Supporters of Sen. Bernie Sanders’ (I-VT) presidential campaign gathered at BlackStack Brewing in St. Paul to watch the results come in on Super Tuesday, March 3.
Sanders had been leading his chief opponent, former Vice President Joe Biden, by double digits in some national polls and was projected to beat him in Minnesota.
But what was supposed to be a celebration quickly turned on its head. An hour after the polls closed in Minnesota, the race here was called for Biden. Throughout the night, Biden’s victories mounted — with Sanders winning only in Vermont, Utah, Colorado and California.
When Minnesota’s results were announced, the brewery was quiet — most people sat drinking their beer, dumbfounded. Garrett Schoonover ’19 and Wren Hess ’19 were seated towards the front of the bar, just beneath a giant television projecting the results from CNN.
“I’m just so tired of moderates winning every election, and the biggest problems not being tackled because moderate voters are like ‘Oh no, that will never work,’” Hess said.
The night was sullen — a far cry from what the campaign’s supporters had been hoping for even 24-hours earlier. On Monday night, March 2, 8,000 people crowded into the Roy Wilkins Auditorium in downtown St. Paul to hear Sanders speak.
That night, Sanders fired up the crowd by calling for a “political revolution” and questioning Biden’s ability to win Minnesota and other critical midwestern states.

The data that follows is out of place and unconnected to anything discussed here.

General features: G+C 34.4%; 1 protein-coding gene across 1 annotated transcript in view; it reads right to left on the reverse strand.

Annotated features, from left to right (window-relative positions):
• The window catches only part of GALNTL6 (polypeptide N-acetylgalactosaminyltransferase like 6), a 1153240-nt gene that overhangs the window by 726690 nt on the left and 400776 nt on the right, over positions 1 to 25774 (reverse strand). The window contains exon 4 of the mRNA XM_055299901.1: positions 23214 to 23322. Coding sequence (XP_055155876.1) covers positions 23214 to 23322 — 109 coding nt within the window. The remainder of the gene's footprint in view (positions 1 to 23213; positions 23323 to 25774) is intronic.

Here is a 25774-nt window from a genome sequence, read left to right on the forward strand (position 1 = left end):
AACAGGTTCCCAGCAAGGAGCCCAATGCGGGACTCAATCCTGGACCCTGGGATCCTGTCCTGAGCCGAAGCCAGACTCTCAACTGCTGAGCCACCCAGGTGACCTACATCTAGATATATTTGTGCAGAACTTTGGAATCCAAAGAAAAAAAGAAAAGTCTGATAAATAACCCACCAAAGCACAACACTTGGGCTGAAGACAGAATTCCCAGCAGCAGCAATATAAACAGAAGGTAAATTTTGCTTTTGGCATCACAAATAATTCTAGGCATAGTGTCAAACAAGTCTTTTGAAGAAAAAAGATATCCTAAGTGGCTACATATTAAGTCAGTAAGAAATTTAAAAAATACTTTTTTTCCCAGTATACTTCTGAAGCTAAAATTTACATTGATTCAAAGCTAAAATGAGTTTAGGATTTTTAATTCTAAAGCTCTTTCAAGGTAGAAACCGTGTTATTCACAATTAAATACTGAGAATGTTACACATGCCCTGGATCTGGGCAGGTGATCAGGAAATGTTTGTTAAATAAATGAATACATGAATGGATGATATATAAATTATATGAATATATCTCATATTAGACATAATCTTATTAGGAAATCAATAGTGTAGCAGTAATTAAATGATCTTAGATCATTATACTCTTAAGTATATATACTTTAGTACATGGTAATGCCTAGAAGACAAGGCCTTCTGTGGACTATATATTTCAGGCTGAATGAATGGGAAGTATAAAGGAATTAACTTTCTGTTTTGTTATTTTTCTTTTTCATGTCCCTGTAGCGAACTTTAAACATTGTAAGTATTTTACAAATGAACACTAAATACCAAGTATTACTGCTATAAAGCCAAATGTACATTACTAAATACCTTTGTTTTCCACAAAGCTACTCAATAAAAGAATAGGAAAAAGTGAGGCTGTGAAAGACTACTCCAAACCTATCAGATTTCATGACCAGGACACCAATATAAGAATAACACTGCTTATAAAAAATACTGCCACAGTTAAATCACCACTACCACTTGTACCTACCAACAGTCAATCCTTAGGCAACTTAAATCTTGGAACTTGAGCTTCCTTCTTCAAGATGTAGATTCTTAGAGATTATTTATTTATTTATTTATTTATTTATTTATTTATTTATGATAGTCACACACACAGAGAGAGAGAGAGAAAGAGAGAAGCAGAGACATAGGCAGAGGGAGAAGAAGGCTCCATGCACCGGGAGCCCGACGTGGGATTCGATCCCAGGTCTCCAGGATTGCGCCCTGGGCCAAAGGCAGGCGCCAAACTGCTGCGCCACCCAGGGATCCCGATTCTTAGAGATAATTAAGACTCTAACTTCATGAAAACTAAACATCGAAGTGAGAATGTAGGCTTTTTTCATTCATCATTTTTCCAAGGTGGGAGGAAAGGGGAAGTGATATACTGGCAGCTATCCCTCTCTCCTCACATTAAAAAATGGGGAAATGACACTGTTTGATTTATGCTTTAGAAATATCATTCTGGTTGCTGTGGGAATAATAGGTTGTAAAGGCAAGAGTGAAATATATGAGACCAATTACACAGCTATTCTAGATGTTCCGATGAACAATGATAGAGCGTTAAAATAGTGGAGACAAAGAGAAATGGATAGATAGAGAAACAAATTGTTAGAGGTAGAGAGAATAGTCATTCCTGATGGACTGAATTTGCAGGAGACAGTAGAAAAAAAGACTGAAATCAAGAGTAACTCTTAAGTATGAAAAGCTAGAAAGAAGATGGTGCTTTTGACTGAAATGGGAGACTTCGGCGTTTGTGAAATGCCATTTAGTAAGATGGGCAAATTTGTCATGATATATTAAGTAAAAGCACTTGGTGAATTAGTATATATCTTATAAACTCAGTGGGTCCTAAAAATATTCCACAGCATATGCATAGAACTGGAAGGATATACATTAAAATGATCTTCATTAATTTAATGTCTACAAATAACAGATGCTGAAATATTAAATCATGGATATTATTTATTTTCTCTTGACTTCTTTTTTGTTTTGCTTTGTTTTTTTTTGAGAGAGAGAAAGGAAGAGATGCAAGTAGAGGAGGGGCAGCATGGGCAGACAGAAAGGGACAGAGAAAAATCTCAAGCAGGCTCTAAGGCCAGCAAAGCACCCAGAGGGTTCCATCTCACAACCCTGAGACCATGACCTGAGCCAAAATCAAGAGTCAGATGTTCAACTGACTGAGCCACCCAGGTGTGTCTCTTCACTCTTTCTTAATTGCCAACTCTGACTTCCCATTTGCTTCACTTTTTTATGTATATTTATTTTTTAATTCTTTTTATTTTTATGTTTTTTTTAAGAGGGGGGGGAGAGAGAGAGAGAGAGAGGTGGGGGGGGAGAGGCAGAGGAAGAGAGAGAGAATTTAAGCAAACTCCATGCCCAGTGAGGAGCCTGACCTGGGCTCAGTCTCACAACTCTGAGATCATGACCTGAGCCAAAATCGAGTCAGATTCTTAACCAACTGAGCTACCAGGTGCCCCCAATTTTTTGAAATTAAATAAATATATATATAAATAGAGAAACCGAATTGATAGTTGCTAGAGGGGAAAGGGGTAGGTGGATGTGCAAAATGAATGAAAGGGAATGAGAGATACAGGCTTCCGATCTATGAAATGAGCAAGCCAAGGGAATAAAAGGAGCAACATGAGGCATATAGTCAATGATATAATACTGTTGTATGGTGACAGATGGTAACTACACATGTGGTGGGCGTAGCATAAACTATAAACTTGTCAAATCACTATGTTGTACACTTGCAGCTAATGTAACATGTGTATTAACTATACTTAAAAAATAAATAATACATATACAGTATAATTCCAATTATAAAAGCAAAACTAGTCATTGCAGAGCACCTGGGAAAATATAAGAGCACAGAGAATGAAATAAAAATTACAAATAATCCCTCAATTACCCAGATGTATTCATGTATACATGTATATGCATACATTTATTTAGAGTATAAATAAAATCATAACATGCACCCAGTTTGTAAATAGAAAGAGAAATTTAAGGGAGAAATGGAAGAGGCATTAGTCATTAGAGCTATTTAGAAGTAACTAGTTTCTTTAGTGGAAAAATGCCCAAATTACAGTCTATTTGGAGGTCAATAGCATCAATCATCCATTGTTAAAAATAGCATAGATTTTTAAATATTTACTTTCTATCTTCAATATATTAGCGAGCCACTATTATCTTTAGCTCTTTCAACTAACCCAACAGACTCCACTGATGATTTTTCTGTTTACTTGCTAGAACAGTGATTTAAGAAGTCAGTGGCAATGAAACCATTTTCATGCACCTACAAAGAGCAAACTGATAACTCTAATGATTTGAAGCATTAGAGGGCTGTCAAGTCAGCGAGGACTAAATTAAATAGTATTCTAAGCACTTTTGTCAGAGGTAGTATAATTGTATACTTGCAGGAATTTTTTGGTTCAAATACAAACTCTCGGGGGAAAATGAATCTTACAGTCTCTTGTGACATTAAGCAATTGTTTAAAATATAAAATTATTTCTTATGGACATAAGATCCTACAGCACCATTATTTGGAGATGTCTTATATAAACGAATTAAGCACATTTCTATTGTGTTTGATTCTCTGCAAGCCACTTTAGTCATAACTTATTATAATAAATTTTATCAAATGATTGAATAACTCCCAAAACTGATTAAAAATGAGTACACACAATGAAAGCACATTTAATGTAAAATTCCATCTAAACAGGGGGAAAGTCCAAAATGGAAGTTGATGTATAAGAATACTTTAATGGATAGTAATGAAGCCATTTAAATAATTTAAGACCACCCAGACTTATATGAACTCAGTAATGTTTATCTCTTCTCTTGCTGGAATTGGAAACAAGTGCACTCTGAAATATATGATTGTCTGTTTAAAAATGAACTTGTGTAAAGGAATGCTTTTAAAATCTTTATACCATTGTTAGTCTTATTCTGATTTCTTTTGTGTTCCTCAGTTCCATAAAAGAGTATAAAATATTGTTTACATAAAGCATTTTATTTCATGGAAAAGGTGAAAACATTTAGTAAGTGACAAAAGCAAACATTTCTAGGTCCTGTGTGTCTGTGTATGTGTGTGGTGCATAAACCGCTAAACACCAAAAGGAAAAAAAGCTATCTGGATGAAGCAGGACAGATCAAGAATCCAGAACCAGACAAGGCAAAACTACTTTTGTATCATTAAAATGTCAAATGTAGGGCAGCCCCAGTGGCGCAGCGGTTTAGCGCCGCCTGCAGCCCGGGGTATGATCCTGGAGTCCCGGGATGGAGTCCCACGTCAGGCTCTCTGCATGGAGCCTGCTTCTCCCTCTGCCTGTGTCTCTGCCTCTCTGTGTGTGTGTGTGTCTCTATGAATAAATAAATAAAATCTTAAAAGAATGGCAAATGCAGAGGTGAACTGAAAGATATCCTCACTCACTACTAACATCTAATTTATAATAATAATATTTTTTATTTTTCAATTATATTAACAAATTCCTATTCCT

“Does anybody think that Joe can go to Michigan or Wisconsin or Indiana or Minnesota and say, ‘Vote for me, I voted for those terrible trade agreements’?” Sanders asked. “I don’t think so.”
Minnesota was the only of those states to vote last night, but Biden won it by almost ten points.
But while Biden is now the frontrunner for the Democratic nomination, Sanders supporters remain optimistic that his movement will rebound in primaries ahead.
“He has the broadest base,” Hess said. “Young people love Bernie, people of color love Bernie, disabled people love Bernie… I haven’t seen any other candidates appeal to that many people in the same way.”
“I’m optimistically hopeful, but also trying not to let myself get too hopeful,” Schoonover said on Tuesday. “For me… obviously, the most important thing is beating Trump in November. But I [would] obviously prefer a Bernie Sanders nomination.”